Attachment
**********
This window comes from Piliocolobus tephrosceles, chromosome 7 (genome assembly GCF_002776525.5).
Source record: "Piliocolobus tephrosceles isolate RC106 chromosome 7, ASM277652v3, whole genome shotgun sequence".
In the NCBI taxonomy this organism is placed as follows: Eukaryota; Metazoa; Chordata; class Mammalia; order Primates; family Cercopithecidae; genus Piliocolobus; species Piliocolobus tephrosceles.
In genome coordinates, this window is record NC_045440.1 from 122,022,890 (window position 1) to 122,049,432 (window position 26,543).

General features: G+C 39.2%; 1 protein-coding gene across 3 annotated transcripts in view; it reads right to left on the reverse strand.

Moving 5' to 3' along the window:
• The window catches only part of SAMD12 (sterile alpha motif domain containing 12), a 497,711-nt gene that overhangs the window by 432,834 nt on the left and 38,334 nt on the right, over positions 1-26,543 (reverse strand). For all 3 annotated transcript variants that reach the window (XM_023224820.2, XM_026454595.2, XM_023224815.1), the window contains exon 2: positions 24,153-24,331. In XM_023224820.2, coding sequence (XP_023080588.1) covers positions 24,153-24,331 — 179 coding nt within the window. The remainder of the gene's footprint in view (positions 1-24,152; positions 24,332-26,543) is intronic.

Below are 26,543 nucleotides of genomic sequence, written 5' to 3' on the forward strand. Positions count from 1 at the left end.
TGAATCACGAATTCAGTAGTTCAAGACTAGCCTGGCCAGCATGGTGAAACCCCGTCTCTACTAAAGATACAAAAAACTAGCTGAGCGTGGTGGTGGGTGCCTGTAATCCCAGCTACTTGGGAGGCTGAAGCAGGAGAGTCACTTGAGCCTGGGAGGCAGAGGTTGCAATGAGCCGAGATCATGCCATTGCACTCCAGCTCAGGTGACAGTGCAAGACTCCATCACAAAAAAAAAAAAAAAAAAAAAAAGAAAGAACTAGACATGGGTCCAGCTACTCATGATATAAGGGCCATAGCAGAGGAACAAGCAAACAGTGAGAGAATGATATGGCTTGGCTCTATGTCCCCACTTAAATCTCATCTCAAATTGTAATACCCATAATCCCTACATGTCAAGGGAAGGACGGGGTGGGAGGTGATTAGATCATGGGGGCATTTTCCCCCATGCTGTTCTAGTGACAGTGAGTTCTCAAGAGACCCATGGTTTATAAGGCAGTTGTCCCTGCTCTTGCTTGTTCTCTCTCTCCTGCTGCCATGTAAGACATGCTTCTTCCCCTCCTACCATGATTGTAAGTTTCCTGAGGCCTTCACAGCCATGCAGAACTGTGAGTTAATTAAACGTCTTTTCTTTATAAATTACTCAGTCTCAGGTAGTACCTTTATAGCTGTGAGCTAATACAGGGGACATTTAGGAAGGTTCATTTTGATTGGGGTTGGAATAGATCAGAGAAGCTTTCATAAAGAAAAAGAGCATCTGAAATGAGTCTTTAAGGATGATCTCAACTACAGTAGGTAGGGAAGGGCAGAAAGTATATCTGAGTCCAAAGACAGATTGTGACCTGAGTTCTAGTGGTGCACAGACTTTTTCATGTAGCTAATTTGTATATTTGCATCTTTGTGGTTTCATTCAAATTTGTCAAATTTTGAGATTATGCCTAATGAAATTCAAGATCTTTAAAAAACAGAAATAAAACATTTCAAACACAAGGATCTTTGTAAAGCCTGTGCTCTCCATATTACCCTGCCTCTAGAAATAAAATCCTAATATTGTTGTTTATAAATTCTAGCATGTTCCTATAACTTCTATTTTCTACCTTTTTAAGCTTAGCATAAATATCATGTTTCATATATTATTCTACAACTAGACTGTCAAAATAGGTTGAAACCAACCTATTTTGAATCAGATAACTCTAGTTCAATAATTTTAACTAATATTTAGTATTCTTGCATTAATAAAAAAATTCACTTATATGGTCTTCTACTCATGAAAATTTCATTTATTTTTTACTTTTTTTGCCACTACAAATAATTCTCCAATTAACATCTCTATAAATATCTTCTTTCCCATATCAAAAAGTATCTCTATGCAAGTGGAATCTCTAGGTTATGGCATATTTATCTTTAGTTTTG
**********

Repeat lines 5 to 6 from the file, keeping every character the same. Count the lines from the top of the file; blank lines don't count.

General features: G+C 39.2%; 1 protein-coding gene across 3 annotated transcripts in view; it reads right to left on the reverse strand.

Moving 5' to 3' along the window: